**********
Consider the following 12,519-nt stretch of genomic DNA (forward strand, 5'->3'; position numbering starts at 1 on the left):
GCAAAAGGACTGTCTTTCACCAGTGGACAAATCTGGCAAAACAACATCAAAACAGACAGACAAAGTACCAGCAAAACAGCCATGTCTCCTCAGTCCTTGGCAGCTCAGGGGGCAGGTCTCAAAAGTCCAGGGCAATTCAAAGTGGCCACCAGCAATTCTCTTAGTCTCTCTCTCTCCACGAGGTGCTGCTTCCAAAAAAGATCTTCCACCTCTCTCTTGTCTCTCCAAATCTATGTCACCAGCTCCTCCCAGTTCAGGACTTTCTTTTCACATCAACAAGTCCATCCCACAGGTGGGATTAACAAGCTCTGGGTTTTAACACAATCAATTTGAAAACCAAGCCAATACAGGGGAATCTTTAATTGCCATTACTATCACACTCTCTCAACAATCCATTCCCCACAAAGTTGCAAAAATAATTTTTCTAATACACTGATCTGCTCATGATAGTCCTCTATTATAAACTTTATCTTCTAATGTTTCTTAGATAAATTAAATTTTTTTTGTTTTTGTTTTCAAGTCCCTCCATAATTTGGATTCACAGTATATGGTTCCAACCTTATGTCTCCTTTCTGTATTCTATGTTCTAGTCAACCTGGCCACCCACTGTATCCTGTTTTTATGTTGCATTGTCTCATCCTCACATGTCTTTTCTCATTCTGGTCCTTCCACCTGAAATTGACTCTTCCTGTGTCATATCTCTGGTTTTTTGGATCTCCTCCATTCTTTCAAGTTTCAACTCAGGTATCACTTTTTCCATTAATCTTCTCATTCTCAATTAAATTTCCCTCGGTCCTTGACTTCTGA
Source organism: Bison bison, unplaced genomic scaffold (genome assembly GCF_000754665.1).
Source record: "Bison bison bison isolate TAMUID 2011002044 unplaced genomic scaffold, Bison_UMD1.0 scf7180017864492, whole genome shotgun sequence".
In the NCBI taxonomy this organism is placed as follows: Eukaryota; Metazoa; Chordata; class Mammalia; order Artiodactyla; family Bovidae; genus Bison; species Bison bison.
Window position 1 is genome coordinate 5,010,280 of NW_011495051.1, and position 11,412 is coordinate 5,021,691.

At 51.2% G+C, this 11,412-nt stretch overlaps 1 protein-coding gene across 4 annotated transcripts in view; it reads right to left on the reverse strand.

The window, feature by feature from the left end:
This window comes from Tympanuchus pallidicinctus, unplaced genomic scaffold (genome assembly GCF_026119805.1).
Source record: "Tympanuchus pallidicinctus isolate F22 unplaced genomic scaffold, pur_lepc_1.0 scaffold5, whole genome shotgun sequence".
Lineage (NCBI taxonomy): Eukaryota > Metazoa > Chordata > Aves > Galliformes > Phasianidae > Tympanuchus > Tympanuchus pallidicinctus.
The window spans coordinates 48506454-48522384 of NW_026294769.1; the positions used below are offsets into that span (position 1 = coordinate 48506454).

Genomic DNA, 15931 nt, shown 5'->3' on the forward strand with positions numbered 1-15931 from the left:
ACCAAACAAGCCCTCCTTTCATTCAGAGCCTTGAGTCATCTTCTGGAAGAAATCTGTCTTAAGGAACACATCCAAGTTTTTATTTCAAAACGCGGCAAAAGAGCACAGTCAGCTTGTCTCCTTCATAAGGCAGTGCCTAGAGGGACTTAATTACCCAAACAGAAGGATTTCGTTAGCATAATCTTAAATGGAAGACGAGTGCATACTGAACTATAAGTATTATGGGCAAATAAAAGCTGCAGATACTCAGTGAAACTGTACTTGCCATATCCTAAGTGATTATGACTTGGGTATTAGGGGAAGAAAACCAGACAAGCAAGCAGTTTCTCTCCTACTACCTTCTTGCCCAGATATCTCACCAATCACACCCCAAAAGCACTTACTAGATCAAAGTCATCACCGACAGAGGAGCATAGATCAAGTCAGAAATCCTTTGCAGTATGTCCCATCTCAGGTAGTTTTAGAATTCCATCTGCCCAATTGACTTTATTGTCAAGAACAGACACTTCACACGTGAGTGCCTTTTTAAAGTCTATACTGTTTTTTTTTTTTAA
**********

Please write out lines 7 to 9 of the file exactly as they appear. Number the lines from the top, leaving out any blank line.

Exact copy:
At 51.2% G+C, this 11,412-nt stretch overlaps 1 protein-coding gene across 4 annotated transcripts in view; it reads right to left on the reverse strand.

The window, feature by feature from the left end:
This window comes from Tympanuchus pallidicinctus, unplaced genomic scaffold (genome assembly GCF_026119805.1).